Dawn Watson, MU graduate student studying for her master’s in social work, has been awarded a professional development training opportunity as a student researcher for the Institute for Research on Poverty. The program is extremely competitive as it only accepts 10 graduate students nationwide, who are usually doctoral candidates.
The Professional Development Training Series on Poverty and Economic Mobility Research Program is a federal government-university partnership conducted by the Institute for Research on Poverty. The program seeks to increase the number of postdoctoral researchers conducting policy-relevant research on poverty and inequality in the United States.
Watson explains how important this opportunity is to her, “I was really thrilled to be selected as I am first generation college graduate and masters’ student and a queer woman, so the representation is important. The application also specifically encouraged students from institutions that are not known for their research programs, which opens up opportunities for people who attend state schools like Millersville.”
This professional development opportunity came to Watson through an email list where she then had to complete the short application. “I came across the call for applications to the program through a social work research email list. The application itself was brief and required a letter asking about my current experience and interests with research, and about what kind of professional development I hoped to gain from their program,” says Watson.
Watson will complete training sessions on topics the students selected. “This is a professional development opportunity structured into four, two-hour training sessions this fall and next spring. All the participants were asked if there were specific topics we’d be interested in hearing more about, so the sessions are tailored to what the students have requested,” Watson says.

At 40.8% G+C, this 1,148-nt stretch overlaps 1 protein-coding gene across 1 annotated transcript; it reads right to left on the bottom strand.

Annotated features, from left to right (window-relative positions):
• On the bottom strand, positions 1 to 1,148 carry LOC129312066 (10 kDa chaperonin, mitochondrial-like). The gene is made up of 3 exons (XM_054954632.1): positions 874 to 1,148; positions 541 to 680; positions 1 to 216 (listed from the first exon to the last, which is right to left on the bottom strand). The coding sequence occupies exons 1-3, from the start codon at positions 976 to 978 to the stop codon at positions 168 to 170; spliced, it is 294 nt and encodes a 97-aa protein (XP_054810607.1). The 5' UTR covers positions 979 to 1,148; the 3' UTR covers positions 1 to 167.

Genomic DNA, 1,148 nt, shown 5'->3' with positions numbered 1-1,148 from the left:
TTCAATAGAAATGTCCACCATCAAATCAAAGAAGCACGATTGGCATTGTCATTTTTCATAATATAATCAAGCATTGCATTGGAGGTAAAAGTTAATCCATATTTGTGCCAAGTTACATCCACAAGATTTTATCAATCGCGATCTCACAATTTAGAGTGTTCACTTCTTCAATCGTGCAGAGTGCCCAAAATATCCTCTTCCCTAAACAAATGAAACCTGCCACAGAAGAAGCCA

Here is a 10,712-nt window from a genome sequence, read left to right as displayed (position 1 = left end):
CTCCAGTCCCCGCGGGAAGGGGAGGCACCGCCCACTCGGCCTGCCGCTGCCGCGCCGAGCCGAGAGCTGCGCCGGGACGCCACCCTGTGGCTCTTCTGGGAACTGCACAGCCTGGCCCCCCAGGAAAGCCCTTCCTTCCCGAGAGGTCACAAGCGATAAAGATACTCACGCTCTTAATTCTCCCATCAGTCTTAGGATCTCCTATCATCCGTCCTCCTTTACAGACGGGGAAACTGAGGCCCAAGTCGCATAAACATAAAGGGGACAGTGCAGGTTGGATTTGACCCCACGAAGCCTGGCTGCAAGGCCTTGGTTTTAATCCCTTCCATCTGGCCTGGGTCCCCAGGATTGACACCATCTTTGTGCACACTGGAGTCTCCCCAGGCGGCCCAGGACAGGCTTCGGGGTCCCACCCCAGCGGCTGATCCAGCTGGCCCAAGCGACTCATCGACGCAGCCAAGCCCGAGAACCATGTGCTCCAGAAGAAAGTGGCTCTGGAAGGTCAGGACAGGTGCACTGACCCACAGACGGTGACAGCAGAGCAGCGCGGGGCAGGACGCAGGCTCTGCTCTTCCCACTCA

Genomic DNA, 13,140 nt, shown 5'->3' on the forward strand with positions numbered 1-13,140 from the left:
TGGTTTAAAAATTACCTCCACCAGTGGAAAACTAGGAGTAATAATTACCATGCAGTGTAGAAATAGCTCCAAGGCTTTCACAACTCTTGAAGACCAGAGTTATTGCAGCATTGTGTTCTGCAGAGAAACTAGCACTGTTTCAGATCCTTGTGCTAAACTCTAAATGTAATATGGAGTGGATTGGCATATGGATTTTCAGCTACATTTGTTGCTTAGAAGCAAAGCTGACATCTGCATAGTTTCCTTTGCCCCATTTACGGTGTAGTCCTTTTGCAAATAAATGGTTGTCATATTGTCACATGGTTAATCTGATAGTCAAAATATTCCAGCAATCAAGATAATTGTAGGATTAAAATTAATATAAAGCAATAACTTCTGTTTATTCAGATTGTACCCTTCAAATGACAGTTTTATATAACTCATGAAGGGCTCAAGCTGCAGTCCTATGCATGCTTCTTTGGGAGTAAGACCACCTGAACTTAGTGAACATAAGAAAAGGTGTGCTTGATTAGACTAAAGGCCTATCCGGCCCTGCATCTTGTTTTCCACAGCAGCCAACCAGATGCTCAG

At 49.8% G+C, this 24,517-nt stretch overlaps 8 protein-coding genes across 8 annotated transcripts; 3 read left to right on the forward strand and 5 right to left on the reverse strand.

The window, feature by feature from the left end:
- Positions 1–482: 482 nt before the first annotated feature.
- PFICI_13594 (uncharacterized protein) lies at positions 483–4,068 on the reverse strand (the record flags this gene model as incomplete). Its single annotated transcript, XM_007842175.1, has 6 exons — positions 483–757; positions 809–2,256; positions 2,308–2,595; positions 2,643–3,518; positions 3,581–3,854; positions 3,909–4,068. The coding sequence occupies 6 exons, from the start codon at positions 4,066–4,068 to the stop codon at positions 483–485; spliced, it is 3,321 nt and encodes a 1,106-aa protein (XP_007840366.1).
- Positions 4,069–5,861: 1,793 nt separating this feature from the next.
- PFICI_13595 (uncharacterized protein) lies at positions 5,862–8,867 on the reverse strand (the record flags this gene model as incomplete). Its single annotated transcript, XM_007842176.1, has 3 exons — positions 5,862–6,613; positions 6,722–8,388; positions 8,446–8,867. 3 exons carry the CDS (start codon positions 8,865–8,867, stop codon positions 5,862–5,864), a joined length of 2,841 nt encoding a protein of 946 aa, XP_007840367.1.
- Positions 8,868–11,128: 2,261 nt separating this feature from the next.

She makes sure to note how beneficial the research program is to the students involved, “For those of us actively searching for employment, this opportunity will allow us to make some great connections. This professional development opportunity is intended to connect people with careers outside of academia.”
When asked how Millersville University supported her academically to achieve this opportunity, Watson says, “So much of this can be attributed to the faculty in the MU School of Social Work and the Center for Public Scholarship and Social Change, because my understanding and application of social work research has developed as a result of that mentorship and encouragement.”
Watson also mentions a project she is proud to be part of which has increased her experience in research. “Currently, I am most proud of our People & Places project, which developed from Dr. Jennifer Frank’s elective on homelessness in Spring 2021. We are completing a report and have involved over 50 members of the community as part of the research. I think it’s critical for social workers to understand research as praxis rather than something isolated and separate from the work we do every day.”
Currently, Watson works as a policy research coordinator for the Central Pennsylvania Food Bank while completing graduate school as a part-time student. After graduating, Watson is considering earning her Ph.D.